remote learning

Q&A: What Pushed Parents Toward Remote Learning Last Year?

NBC Universal, Inc.

A new study is giving us a better idea of what was behind a family's decision to either send their kid back to school or continue with remote learning.

Researchers surveyed families in Hartford in August 2020. The majority, 57%, said at that time they would not send their kids back into the classroom.

Robert Cotto, Jr. director of the Hartford Magnet Trinity College Academy Partnership, one of the authors of the study, sat down with NBC Connecticut's Dan Corcoran to break down the reasoning behind that decision.

Dan: "Why did some parents choose remote learning over in-person learning?"

Cotto: "So we surveyed about 155 parents responded. And the big issue for parents deciding on remote was the issue of safety. What they were saying when we surveyed them was that they didn't feel going back into the classroom in person at that time, last August, was a safe place for their child, again, at that time during kind of COVID picking up. And so they chose not to go. And within that safety was a couple of different things. It was their health, it was the building and whether or not they felt like ventilation, Windows and those sorts of things were available. So those are sort of the big issues, was safety. Was my kid going to be safe in school at that time?"

Dan: "And throughout your research was there anything that really surprised you about what you saw coming back in?"

Cotto: "Yeah, so a couple of things I thought were surprising. Number one was, there was a kind of a tilt towards people of color, Black, African American, Latino parents. That said, they kind of were the majority of parents that said, we don't think we're going to be coming back, we don't feel safe. And then secondly, there were a number of parents that not only did they feel that being remote school was safer, but they were doing it to help other parents that might need to be in person and have kind of a safer environment. So in other words, they said, if I kept my child out, I can keep them on remote. And then there may be other parents that might need to be in-person person school for a variety of reasons for like work, or childcare and those sorts of things."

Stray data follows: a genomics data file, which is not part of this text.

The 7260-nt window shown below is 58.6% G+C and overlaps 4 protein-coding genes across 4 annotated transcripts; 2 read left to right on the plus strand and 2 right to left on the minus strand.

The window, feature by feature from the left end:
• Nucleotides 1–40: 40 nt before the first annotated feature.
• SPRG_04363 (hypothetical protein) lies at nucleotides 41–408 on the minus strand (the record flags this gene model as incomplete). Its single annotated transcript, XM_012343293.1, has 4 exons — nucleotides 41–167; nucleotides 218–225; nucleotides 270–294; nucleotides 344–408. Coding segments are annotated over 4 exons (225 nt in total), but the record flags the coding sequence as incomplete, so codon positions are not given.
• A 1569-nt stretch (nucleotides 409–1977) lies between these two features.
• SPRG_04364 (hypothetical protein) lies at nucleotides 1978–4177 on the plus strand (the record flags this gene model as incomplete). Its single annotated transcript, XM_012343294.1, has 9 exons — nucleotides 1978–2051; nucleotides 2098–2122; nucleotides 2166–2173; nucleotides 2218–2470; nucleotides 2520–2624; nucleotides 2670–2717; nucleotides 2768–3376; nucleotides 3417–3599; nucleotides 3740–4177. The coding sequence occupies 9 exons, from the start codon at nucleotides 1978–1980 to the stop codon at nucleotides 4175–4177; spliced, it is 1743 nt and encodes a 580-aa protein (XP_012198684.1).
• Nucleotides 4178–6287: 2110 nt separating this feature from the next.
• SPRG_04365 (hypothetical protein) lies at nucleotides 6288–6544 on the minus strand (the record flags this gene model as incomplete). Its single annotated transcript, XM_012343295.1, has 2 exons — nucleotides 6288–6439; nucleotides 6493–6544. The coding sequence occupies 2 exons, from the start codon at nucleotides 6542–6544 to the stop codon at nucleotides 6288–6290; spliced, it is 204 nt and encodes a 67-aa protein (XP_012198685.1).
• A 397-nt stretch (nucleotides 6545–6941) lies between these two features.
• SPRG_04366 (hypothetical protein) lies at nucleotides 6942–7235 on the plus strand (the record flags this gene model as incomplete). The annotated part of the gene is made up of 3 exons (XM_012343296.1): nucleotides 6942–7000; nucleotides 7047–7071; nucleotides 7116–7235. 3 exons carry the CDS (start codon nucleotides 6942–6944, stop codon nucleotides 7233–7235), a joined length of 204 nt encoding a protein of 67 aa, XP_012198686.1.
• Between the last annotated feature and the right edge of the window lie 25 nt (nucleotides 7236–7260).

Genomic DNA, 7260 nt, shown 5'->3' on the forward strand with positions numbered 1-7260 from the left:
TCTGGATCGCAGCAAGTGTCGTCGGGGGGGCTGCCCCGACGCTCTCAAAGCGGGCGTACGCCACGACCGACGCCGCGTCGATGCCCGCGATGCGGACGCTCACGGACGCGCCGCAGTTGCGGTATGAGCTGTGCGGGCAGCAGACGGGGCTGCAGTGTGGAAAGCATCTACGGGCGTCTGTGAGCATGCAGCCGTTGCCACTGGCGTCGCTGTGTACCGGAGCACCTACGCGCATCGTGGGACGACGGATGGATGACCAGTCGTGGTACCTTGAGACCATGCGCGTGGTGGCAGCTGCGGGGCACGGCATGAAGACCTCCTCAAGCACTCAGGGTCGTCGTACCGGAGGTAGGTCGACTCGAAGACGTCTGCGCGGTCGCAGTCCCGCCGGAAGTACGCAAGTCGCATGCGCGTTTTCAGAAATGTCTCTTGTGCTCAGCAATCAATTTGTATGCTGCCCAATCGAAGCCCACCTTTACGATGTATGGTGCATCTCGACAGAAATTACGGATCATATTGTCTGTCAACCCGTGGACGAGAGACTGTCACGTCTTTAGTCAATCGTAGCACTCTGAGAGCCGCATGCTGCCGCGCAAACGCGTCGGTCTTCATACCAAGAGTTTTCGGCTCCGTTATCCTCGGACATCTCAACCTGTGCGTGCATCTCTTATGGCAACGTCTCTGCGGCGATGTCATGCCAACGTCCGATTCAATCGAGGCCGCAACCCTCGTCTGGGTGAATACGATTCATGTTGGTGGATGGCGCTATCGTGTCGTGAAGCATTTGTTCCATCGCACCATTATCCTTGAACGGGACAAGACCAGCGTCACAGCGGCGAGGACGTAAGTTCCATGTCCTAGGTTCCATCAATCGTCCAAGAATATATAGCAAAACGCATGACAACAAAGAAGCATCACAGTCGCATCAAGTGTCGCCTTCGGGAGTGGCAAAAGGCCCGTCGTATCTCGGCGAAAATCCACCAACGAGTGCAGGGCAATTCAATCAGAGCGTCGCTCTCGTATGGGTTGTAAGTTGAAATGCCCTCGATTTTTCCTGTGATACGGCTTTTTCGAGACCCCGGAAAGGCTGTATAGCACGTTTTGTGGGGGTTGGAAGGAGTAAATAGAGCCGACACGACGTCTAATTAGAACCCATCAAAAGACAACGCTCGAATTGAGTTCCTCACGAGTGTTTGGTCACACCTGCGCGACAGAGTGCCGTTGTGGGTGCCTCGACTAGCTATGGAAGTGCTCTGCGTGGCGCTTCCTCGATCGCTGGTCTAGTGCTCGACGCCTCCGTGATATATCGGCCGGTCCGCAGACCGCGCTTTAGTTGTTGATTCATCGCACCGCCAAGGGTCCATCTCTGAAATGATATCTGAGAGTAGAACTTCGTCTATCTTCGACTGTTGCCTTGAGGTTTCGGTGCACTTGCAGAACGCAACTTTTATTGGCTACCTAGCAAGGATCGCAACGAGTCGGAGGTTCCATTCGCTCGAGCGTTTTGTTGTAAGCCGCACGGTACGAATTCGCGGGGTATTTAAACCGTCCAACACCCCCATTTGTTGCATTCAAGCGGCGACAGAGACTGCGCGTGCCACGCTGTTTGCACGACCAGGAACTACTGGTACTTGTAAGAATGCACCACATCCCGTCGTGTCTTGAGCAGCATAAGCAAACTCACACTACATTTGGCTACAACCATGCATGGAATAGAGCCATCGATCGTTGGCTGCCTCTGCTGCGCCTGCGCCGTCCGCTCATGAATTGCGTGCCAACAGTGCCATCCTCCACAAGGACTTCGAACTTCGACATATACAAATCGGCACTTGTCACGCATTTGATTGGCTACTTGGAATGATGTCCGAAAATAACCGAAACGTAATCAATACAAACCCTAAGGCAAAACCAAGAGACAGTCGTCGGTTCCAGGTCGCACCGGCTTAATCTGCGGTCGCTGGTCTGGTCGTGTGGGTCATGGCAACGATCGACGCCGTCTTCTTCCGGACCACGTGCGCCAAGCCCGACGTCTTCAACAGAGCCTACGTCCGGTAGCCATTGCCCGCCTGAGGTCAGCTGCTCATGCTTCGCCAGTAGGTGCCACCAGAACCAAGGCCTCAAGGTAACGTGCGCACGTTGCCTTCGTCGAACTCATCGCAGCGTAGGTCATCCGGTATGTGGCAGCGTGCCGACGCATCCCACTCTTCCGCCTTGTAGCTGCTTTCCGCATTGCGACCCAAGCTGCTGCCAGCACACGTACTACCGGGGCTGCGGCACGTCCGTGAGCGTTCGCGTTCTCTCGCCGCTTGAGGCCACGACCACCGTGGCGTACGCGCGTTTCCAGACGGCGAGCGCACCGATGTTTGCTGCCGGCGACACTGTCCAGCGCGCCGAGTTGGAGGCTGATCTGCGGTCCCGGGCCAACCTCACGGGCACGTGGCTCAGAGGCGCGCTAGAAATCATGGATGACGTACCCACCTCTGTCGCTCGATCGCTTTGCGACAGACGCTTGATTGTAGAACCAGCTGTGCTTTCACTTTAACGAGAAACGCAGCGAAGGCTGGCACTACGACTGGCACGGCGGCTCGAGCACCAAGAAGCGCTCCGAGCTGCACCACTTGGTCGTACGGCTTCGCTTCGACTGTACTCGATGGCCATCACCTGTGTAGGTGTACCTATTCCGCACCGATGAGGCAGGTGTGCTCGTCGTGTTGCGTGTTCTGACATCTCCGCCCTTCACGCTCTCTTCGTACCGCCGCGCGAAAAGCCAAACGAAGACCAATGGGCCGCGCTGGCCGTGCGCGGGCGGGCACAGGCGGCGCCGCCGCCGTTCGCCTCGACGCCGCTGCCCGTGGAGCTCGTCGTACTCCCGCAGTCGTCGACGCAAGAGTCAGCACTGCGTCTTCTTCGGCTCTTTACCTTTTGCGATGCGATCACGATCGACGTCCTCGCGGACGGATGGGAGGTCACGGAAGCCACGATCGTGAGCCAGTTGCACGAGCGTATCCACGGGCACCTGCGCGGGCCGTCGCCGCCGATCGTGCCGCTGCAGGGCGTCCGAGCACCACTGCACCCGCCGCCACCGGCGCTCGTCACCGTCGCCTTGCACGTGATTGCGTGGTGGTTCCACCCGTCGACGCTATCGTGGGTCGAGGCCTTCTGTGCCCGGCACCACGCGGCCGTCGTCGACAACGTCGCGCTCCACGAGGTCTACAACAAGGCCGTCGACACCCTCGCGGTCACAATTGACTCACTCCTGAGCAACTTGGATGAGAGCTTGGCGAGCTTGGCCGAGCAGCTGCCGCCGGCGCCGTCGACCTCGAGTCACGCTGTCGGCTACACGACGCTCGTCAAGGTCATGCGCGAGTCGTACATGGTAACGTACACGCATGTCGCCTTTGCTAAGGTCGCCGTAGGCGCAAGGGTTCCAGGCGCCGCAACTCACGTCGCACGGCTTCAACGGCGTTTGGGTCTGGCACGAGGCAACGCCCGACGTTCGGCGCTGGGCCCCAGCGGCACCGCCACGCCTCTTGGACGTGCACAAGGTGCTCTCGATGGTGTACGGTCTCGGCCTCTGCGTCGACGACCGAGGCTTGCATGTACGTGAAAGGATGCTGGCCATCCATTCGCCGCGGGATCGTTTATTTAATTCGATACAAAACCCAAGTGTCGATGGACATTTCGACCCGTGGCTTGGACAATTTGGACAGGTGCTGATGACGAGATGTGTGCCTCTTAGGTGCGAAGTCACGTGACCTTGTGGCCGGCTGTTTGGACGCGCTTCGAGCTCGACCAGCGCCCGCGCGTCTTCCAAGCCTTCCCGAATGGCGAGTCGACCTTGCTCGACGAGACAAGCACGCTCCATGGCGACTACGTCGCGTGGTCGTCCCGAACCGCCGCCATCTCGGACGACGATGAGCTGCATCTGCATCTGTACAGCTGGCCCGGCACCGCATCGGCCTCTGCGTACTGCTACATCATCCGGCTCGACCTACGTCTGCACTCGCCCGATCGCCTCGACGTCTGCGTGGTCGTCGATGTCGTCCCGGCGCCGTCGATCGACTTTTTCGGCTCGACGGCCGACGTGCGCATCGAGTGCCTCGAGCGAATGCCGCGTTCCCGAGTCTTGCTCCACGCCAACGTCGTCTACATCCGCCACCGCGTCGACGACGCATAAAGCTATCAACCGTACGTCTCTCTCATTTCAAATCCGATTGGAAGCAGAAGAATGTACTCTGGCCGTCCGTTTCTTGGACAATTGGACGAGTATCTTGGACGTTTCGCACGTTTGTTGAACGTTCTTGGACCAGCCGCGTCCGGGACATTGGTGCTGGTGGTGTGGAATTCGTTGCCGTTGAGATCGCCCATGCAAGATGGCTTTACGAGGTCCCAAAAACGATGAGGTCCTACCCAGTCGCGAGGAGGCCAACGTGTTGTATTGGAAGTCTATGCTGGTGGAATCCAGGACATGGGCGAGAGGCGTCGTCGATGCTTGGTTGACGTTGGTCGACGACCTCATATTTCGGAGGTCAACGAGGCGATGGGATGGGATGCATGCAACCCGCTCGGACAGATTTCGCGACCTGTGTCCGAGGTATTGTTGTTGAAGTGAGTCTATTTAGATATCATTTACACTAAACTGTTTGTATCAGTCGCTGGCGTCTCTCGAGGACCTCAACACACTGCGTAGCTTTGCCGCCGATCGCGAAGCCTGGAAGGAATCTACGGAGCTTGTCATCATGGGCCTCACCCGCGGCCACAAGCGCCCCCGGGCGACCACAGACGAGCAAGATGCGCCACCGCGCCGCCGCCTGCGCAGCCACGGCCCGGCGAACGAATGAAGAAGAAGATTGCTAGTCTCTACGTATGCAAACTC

Dan: "Now, as you said, this survey was done when families actually had a choice. Now all schools are in-person in Connecticut, with very few exceptions. So what did you learn from this study that could help the state maybe make better decisions about remote versus in-person learning in the future?"

Cotto: "I think in the future, we have to obviously consider people's health number one, and think about also people needing child care. So there's a variety of things. And then specifically in terms of buildings, we need to think about, how do we make spaces that are much safer for people? So do we have the correct ventilation windows that can open? Do we give space to children? Do we have equipment like masks and so on and so forth? And then obviously, you know, moving forward? Does every child have the vaccination, and that's something that I think will be coming up soon, hopefully. But, you know, those are some of the things that we need to think about now and into the future.

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